This paper deals with the decline of the dollar as the world dominant money and the prospects for the ECU, the European artificial currency, to replace this function of the dollar. For the time being, these prospects are considered dim. The European Monetary System (EMS), which elevated the ECU to official parallel currency in the European Economic Community (EEC), is not a significant innovation with respect to the objective of achieving monetary union in the Community. Without monetary union, Europe cannot seriously challenge the leading position in the world of the depreciating dollar; yet, international trade would benefit immensely from a new and stable dominant money. The publicgood nature of money suggests a tendency for underprovision of the good.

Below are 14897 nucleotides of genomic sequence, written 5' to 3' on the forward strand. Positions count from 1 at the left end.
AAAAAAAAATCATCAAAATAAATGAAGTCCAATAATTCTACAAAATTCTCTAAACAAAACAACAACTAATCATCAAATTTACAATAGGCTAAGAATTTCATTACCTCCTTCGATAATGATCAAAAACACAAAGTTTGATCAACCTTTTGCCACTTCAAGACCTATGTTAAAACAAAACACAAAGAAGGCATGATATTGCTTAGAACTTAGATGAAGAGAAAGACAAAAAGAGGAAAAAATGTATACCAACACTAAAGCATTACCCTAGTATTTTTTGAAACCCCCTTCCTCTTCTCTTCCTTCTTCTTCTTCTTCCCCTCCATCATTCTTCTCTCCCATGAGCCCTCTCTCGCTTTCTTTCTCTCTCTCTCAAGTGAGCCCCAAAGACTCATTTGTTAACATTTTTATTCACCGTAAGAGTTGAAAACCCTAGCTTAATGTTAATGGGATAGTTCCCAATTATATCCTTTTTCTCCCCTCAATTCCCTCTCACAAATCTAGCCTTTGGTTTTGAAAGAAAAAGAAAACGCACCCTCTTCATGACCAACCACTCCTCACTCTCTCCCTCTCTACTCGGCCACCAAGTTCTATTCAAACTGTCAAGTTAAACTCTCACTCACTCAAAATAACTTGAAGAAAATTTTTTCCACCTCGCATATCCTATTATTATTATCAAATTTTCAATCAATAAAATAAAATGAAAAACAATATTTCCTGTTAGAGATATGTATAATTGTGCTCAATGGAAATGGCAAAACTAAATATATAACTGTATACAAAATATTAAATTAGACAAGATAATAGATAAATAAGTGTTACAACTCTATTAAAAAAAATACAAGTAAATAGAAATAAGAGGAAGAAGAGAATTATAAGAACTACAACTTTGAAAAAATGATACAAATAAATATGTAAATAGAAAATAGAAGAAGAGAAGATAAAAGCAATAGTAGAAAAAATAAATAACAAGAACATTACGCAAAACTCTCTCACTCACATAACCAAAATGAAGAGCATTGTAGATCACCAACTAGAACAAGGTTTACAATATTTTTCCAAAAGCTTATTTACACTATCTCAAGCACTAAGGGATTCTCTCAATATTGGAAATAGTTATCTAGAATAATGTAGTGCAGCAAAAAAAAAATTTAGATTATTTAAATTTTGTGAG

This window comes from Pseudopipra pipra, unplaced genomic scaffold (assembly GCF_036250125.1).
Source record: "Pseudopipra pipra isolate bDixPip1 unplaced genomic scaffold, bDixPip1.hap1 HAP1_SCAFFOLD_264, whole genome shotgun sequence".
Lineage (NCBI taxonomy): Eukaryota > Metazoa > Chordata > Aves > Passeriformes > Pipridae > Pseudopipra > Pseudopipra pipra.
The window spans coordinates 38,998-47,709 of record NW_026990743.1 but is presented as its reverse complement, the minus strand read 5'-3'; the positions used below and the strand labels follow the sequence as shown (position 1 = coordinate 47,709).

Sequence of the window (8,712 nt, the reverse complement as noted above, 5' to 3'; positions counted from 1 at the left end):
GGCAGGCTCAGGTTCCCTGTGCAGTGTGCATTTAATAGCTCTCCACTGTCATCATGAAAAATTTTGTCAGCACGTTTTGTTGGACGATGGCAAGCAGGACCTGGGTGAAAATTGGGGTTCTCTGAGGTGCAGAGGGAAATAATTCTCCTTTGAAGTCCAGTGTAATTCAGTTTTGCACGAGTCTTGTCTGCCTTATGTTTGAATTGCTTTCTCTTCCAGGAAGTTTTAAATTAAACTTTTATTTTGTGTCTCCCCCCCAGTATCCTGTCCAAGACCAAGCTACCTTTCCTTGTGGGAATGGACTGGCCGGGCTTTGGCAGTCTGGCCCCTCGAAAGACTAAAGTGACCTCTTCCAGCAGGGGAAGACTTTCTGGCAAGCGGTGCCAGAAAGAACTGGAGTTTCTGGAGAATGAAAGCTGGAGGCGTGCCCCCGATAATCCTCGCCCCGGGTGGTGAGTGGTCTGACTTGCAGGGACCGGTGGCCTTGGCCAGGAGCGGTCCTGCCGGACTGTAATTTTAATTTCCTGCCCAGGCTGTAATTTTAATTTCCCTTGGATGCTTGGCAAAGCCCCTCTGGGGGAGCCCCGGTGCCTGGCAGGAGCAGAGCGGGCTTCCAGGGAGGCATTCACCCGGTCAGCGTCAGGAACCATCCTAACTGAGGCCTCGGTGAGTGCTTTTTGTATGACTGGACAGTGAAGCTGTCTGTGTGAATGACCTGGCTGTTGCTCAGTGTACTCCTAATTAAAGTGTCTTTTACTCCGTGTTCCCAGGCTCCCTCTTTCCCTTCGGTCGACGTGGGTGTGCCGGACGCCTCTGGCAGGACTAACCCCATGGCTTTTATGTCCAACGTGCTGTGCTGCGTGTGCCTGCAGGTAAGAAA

The ECU as a parallel currency suffers from inherent weaknesses, and the EMS added to these weaknesses by legislating explicit restrictive provisions. Because room for improvement is ample, I conclude this paper by offering in a programmatic fashion a menu of "do's" aimed at enhancing the acceptability of the ECU in the marketplace.
History records a propensity for one currency to dominate others as the international medium of exchange. Cipolla recounts that the Byzantine nomisma was the unchallenged coin from the fifth century to the seventh.1 The nomisma was displaced by the Islamic dinar in the Low Middle Ages and by the Florentine fiorino and the Venetian ducato in the higher Middle Ages. These coins shared three attributes: large weight (high unitary value), high intrinsic (purchasing power) stability, and the feature that the coin issuer enjoyed a leading position in international trade. In more recent time, 1870-1914, the British____________________